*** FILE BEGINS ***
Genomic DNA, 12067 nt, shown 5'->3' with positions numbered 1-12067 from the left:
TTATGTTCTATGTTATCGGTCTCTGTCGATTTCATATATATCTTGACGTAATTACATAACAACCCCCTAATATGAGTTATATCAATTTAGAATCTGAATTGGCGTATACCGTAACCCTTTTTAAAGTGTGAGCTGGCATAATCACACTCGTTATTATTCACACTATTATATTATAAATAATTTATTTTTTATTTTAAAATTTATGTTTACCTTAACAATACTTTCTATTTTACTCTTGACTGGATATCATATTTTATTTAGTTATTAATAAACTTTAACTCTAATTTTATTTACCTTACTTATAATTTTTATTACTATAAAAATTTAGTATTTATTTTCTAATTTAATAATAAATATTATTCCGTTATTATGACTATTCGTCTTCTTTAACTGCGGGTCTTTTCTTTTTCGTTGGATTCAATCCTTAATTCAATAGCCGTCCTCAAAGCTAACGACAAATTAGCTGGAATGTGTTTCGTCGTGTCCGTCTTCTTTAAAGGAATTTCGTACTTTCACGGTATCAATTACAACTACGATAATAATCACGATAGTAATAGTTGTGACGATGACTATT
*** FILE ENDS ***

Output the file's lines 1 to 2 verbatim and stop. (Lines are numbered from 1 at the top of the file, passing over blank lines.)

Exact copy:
Genomic DNA, 12067 nt, shown 5'->3' with positions numbered 1-12067 from the left:
TTATGTTCTATGTTATCGGTCTCTGTCGATTTCATATATATCTTGACGTAATTACATAACAACCCCCTAATATGAGTTATATCAATTTAGAATCTGAATTGGCGTATACCGTAACCCTTTTTAAAGTGTGAGCTGGCATAATCACACTCGTTATTATTCACACTATTATATTATAAATAATTTATTTTTTATTTTAAAATTTATGTTTACCTTAACAATACTTTCTATTTTACTCTTGACTGGATATCATATTTTATTTAGTTATTAATAAACTTTAACTCTAATTTTATTTACCTTACTTATAATTTTTATTACTATAAAAATTTAGTATTTATTTTCTAATTTAATAATAAATATTATTCCGTTATTATGACTATTCGTCTTCTTTAACTGCGGGTCTTTTCTTTTTCGTTGGATTCAATCCTTAATTCAATAGCCGTCCTCAAAGCTAACGACAAATTAGCTGGAATGTGTTTCGTCGTGTCCGTCTTCTTTAAAGGAATTTCGTACTTTCACGGTATCAATTACAACTACGATAATAATCACGATAGTAATAGTTGTGACGATGACTATT